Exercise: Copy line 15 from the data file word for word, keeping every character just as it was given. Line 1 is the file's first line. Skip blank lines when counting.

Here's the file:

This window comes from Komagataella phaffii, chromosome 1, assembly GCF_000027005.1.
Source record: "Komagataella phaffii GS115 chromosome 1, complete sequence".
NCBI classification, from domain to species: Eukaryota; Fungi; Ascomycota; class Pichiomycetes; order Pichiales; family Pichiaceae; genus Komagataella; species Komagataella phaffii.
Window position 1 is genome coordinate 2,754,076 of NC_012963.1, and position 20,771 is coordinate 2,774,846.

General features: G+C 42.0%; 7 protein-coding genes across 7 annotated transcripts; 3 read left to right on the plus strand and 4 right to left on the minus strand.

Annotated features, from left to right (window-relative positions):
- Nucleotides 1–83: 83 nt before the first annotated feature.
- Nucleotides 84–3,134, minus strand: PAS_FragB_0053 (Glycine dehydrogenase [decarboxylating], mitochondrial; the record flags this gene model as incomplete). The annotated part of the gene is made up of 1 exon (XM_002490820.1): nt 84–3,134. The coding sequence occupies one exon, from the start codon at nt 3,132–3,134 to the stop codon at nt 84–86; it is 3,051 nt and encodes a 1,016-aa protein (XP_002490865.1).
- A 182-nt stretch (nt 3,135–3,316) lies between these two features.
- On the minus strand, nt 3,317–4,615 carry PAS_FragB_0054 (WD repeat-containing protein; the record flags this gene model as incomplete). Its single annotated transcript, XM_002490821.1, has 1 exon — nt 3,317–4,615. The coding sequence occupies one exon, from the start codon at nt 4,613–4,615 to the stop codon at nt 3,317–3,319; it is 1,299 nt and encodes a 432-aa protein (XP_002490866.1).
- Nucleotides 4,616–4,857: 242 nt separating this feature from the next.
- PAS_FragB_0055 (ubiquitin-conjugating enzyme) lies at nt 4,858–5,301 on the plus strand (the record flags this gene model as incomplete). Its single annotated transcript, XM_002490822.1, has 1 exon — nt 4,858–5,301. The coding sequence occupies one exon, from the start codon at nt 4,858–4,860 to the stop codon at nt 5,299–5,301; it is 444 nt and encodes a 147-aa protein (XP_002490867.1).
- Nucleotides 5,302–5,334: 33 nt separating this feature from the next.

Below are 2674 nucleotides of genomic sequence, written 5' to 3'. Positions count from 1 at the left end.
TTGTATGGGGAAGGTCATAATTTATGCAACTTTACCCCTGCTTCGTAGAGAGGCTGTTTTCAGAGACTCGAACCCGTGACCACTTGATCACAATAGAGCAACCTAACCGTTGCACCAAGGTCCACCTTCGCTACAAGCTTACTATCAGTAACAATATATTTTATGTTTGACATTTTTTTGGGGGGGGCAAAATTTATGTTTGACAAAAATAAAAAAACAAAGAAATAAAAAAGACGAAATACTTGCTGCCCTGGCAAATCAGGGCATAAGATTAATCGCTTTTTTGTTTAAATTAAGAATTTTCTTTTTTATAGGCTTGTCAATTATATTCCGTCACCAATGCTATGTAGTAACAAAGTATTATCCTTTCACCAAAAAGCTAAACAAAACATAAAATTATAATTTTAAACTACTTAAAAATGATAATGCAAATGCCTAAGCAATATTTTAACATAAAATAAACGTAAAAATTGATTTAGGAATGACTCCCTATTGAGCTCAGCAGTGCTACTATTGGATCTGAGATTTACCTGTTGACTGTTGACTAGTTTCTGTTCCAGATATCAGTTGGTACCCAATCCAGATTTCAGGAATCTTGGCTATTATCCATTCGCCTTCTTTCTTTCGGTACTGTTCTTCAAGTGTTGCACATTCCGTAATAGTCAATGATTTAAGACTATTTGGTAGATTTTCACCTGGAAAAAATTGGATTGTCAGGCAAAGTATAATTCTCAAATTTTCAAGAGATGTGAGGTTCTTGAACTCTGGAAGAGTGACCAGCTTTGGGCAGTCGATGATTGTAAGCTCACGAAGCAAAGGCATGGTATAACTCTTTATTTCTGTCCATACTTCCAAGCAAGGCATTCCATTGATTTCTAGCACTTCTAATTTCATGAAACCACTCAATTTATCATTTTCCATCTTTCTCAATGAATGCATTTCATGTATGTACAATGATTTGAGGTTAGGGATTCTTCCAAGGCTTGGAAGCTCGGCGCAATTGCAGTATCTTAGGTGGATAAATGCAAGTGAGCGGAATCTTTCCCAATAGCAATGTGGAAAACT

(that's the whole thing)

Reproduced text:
TTGTATGGGGAAGGTCATAATTTATGCAACTTTACCCCTGCTTCGTAGAGAGGCTGTTTTCAGAGACTCGAACCCGTGACCACTTGATCACAATAGAGCAACCTAACCGTTGCACCAAGGTCCACCTTCGCTACAAGCTTACTATCAGTAACAATATATTTTATGTTTGACATTTTTTTGGGGGGGGCAAAATTTATGTTTGACAAAAATAAAAAAACAAAGAAATAAAAAAGACGAAATACTTGCTGCCCTGGCAAATCAGGGCATAAGATTAATCGCTTTTTTGTTTAAATTAAGAATTTTCTTTTTTATAGGCTTGTCAATTATATTCCGTCACCAATGCTATGTAGTAACAAAGTATTATCCTTTCACCAAAAAGCTAAACAAAACATAAAATTATAATTTTAAACTACTTAAAAATGATAATGCAAATGCCTAAGCAATATTTTAACATAAAATAAACGTAAAAATTGATTTAGGAATGACTCCCTATTGAGCTCAGCAGTGCTACTATTGGATCTGAGATTTACCTGTTGACTGTTGACTAGTTTCTGTTCCAGATATCAGTTGGTACCCAATCCAGATTTCAGGAATCTTGGCTATTATCCATTCGCCTTCTTTCTTTCGGTACTGTTCTTCAAGTGTTGCACATTCCGTAATAGTCAATGATTTAAGACTATTTGGTAGATTTTCACCTGGAAAAAATTGGATTGTCAGGCAAAGTATAATTCTCAAATTTTCAAGAGATGTGAGGTTCTTGAACTCTGGAAGAGTGACCAGCTTTGGGCAGTCGATGATTGTAAGCTCACGAAGCAAAGGCATGGTATAACTCTTTATTTCTGTCCATACTTCCAAGCAAGGCATTCCATTGATTTCTAGCACTTCTAATTTCATGAAACCACTCAATTTATCATTTTCCATCTTTCTCAATGAATGCATTTCATGTATGTACAATGATTTGAGGTTAGGGATTCTTCCAAGGCTTGGAAGCTCGGCGCAATTGCAGTATCTTAGGTGGATAAATGCAAGTGAGCGGAATCTTTCCCAATAGCAATGTGGAAAACT